A Personal Perspective
BY MARCIA MOXAM COMRIE
This week a lot of Black New Yorkers “of a certain age” are having flashbacks to a specific police shooting in 1984 when Eleanor Bumpurs, an elderly Black woman was shot and killed in her apartment by police.
Ms. Bumpurs, then 66, was killed by police trying to assist in evicting her from her Bronx apartment, with the officers claiming she came at them with a knife. Now here we are 32 years later and another African-American woman, also 66, has been shot dead by police in her Bronx apartment.
Deborah Danner who reportedly suffered from mental illness her “whole life,” was shot by an officer responding to a call that she was basically flipping out. Sgt. Hugh Barry claimed that the schizophrenic woman came at him with a baseball bat and he had no choice but to shoot her dead. He could have locked her in and waited for EMT or some other unit of emergency service to handle the crisis.
It is almost a safe bet that he could have disarmed the victim without killing her. He went against NYPD protocol and reached for his revolver rather than the taser, which was also on his belt. Ms. Danner did not have to die from gunshot wounds to her stomach. Even if the officer felt he needed to use his gun he did not have to shoot to kill. He had a choice between the taser and the gun; but chose the greater of two evils.
If he felt the gun was quicker, the officer’s years of target practice would almost certainly have allowed him to temporarily disable Danner with a shot in the arm or leg. He chose deadly force over everything else. In fact, new NYPD Commissioner declared Barry “did not follow procedure;” and Mayor de Blasio declared the killing, “unacceptable.”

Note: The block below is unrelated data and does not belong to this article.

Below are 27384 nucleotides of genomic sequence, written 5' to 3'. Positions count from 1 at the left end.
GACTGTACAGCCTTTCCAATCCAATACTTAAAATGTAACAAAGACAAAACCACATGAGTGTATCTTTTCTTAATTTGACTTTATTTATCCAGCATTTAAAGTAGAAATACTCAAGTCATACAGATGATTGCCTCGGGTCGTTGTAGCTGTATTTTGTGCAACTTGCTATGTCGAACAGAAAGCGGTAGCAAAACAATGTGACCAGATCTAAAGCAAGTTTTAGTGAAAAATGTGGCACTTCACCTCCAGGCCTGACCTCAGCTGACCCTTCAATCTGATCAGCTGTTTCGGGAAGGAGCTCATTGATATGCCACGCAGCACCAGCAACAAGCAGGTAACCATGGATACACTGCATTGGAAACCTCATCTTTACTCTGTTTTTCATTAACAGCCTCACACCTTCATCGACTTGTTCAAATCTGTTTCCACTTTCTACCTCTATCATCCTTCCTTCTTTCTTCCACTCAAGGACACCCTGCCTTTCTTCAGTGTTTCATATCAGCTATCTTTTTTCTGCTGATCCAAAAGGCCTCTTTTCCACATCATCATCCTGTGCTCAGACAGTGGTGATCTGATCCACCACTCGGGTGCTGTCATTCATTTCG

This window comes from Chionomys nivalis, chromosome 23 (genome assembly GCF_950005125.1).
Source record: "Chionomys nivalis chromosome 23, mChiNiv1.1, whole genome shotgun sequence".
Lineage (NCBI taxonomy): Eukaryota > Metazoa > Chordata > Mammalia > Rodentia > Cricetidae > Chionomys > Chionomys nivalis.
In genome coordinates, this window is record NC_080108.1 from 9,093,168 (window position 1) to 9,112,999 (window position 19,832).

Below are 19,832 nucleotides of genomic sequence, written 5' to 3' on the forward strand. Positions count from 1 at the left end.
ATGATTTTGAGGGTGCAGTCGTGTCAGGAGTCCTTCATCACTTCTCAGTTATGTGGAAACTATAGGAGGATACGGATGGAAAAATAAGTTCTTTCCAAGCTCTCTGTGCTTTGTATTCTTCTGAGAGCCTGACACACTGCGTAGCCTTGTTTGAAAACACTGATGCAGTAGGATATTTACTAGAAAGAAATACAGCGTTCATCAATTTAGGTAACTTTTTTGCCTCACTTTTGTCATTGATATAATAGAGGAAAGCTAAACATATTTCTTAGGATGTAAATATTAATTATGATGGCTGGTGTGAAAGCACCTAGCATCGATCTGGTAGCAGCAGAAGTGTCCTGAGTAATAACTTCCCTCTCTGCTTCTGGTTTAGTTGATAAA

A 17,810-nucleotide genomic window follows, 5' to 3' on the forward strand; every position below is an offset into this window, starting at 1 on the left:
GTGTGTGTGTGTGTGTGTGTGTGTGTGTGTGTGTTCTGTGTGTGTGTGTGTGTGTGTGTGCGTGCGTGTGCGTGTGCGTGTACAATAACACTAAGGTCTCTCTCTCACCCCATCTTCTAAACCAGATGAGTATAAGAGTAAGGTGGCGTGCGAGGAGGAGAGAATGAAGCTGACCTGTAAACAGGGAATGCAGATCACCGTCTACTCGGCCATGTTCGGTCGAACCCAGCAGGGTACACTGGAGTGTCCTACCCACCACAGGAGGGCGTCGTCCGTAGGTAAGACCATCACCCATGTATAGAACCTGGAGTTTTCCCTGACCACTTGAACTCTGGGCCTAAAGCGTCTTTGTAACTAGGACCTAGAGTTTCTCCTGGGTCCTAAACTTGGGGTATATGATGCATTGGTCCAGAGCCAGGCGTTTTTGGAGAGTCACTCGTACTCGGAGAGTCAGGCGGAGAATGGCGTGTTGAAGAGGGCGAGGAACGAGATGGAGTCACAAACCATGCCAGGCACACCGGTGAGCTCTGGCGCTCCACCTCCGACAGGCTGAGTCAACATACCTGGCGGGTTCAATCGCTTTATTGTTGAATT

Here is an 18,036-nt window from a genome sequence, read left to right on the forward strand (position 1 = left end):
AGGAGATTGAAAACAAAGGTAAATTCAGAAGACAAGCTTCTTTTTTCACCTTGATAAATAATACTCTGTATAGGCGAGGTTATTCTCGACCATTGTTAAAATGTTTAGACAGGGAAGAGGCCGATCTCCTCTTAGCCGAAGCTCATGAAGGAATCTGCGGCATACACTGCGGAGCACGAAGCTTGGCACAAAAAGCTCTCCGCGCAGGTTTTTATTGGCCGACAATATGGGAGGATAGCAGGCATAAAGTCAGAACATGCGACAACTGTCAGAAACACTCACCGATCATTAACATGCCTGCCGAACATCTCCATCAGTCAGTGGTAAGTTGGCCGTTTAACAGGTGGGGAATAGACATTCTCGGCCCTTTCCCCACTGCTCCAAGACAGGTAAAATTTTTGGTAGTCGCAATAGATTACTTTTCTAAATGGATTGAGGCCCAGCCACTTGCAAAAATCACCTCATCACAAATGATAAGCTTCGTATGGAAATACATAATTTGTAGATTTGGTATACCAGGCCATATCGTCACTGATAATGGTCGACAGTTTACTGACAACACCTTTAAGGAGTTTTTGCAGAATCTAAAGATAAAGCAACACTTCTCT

When relatives and neighbors call about a mentally ill person who is in the throes of a breakdown, the police always seem to show up first. They are not trained to handle mental health crises; but yet they are the first on the scene; and it usually ends badly for the victim of the disease. We need to review the policy.
New York City is one of the largest – if not the largest – cities in the world. There are thousands of people here who suffer from serious mental health issues. It is not the police’s job to take care of them. But it is also not the police’s job to kill them when in desperation, neighbors or relatives call for help handling the situation.
What Barry did seems cruel and senseless and it adds to the ongoing tension between police and the Black community. We should not have to fear the people we call for help. And yet, that is exactly what we do.
Barry had been a cop long enough (eight years) to know how to handle an older lady with an obvious mental disorder. Reportedly, this was his first fatality. It did not have to be. He had no real justification.
The mere fact that she would come at him with a bat (she was reportedly talked into putting down a pair of scissors) should have been obvious enough that she was, pardon the expression, out of her mind. She needed care and understanding; not two bullets to the torso.
People who are in their right mind don’t attack police officers with bats. But it’s a bat for crying out loud. Handle it like a flippin’ professional!
President George W. Bush once mangled the HBCU tagline, “A mind is a terrible thing to waste,” saying instead, “A mind is a terrible thing to lose.” This poor lady seems to have lost hers. There but for the grace of God goes anyone of us. We need to have empathy for people who are in the grips of a psychotic breakdown.
Cops seem to be trained with only the safety of their own lives in mind. Their goal for every shift is to get home safely to their families. We wish them nothing less. Many of us have cops in our families. But our lives have value as well. We want to be safe for our families too.